A Venture Capital Trust (VCT) is a super tax-efficient investment which has surprisingly good tax breaks, especially for high earners who are higher rate (40%) and additional rate (45%) taxpayers.  Let’s re-cap on the main tax benefits of a VCT.

 

  • Maximum investment limit £200,000
  • Tax relief of up to 30% on investment
  • Tax-free dividends
  • Free of Capital Gains Tax on sale

 

Investment into a VCT generally involves investing in early stage companies so it is considered higher risk but such companies are listed companies meaning their shares are listed on a recognised stock exchange, usually the London Stock Exchange, so can be traded.  Such companies are usually smaller, high growth businesses.

 

 

So if you were to invest, say, £20,000 into a VCT you would get 30% tax relief, £6,000, on receipt of a tax certificate from the VCT quite soon after investing.  This tax certificate will allow you to claim the tax relief fairly quickly from HMRC especially if you invest near the end of the tax year on 5 April.

 

If you were to re-invest the £6,000 tax saved into a personal pension then you would save a further £3,000 Income Tax as a higher rate taxpayer (£3,375 as an additional rate taxpayer). £1,500 is deducted at source and a further £1,500 refunded either by a tax repayment or adjustment to your tax code.  That’s a tax saving of 45% for a higher rate taxpayer (£9,000/£20,000).

 

If you were to re-invest the gross contribution into your pension (£7,500) you would then generate £750 more in tax savings as a higher-rate taxpayer.  This would result in an overall tax saving of 48.75% (51.1% as an additional rate taxpayer).

 

If you were to invest in a VCT in an ISA you would still get the 30% Income Tax relief. Furthermore, every 5 years you could sell that VCT and re-invest in a new one and get a further 30% tax relief on the re-investment.  This is a useful strategy if you don’t have the spare cash in a bank account because you can invest the money from your ISA instead.  It also means that if you want to use up your £20,000 ISA allowance annually and invest £20,000 into a VCT you only need to invest £20,000 instead of £40,000.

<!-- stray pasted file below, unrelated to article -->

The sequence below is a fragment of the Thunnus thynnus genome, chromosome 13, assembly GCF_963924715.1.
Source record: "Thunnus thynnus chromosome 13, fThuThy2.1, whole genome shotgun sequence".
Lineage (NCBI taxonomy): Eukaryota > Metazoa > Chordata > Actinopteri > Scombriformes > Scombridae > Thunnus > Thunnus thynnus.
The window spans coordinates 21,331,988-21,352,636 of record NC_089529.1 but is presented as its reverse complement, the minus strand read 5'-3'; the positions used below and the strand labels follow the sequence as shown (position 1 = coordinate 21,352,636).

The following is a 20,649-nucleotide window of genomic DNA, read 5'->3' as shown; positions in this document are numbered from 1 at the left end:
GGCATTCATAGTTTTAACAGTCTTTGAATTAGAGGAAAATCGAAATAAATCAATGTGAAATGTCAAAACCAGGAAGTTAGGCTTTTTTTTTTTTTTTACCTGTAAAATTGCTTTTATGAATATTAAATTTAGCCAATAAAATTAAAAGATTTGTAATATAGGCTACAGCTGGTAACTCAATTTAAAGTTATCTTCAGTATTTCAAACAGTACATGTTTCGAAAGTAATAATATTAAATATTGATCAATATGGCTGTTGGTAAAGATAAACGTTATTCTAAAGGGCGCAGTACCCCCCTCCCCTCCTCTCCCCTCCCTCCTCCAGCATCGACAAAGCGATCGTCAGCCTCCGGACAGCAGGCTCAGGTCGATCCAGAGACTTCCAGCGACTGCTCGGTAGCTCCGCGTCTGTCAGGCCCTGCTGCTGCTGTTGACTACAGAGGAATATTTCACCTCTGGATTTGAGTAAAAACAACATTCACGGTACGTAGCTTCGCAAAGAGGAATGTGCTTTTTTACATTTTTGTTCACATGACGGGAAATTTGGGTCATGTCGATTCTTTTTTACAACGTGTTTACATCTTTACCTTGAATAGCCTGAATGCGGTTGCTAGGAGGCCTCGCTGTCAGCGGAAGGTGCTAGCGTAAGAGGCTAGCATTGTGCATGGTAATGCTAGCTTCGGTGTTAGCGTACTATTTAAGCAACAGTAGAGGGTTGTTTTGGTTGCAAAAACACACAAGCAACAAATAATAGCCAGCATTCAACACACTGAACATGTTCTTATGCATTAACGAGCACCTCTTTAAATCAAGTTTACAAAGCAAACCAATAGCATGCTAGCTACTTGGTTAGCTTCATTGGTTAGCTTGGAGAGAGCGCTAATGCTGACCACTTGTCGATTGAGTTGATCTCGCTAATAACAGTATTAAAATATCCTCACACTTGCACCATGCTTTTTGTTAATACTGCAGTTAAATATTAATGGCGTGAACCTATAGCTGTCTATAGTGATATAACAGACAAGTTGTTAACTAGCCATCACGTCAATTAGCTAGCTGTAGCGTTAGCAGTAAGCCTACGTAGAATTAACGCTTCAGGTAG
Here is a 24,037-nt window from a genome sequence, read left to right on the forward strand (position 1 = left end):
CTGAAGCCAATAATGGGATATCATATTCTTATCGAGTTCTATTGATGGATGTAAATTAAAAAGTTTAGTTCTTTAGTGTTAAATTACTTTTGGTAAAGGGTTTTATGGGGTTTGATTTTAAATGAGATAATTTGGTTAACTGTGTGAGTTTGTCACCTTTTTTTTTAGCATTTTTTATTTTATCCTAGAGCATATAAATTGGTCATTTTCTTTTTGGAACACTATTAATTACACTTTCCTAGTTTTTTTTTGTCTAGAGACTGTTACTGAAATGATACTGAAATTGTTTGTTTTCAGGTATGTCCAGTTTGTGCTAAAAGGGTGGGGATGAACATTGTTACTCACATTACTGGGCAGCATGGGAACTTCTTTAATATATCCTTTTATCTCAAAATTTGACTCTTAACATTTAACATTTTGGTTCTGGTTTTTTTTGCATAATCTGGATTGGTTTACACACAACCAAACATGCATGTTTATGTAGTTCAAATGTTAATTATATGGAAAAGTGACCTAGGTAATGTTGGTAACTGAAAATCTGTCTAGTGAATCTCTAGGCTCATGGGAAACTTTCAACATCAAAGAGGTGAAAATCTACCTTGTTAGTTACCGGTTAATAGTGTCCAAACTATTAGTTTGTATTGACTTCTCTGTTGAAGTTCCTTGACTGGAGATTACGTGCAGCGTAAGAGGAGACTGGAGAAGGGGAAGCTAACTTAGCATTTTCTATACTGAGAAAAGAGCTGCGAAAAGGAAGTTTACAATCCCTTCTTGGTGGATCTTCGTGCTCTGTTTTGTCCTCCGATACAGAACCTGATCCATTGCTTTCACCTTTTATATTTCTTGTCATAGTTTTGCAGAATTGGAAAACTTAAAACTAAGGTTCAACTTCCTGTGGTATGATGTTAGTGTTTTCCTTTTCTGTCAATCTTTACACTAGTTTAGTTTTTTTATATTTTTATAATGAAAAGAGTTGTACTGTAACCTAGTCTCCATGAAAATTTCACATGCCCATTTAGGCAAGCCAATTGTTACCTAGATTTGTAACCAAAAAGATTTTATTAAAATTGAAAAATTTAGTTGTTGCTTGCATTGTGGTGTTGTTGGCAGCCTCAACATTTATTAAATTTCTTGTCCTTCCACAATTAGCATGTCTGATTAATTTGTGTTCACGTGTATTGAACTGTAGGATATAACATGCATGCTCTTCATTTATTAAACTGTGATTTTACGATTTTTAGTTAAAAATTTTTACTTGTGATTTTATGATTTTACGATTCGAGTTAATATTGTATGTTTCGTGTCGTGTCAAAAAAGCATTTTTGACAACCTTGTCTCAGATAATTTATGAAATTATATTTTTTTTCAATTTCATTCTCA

According to the latest government statistics there was £687 billion invested in ISAS at the end of 2021 of which 42% were in Cash ISAs

https://www.gov.uk/government/statistics/annual-savings-statistics-2022/commentary-for-annual-savings-statistics-june-2022

 

At the time of writing the base rate is 5.25% and inflation is 4%, the average instant access Cash ISA account is only earning investors typically 2%-3% p.a.  That is a very poor return compared to a VCT investment in an ISA  which could potentially give you 30% Income Tax relief though it is of course a higher risk investment. So rather than leaving your Cash ISA to languish earning a low rate of interest, consider investing into a VCT within your ISA.

 

 

Tax relief on a VCT is allowed against all sources of taxable income.  It is given as a tax reducer against all of your Income Tax liabilities in a tax year as opposed to being given only against a specific source of income.

 

So if you want to maximise your tax savings then consider a combination of ISA, pension and VCT.  You know it makes sense.*

 

*RISK WARNING

The value of investments can fall as well as rise. You may not get back what you invest. The information contained within this article is for guidance only and does not constitute advice which should be sought before taking any action or inaction. All information is based on our current understanding of taxation, legislation, regulations and case law in the current tax year. Any levels and bases of relief from taxation are subject to change. Tax treatment is based on individual circumstances and may be subject to change in the future. This blog is based on my own observations and opinions.

VCT

Don’t invest unless you’re prepared to lose all the money you invest. This is a high‑risk investment and you are unlikely to be protected if something goes wrong. VCTs are high-risk investments and there may be no market for the shares should you wish to dispose of them. You may lose your capital. 

 

 

 

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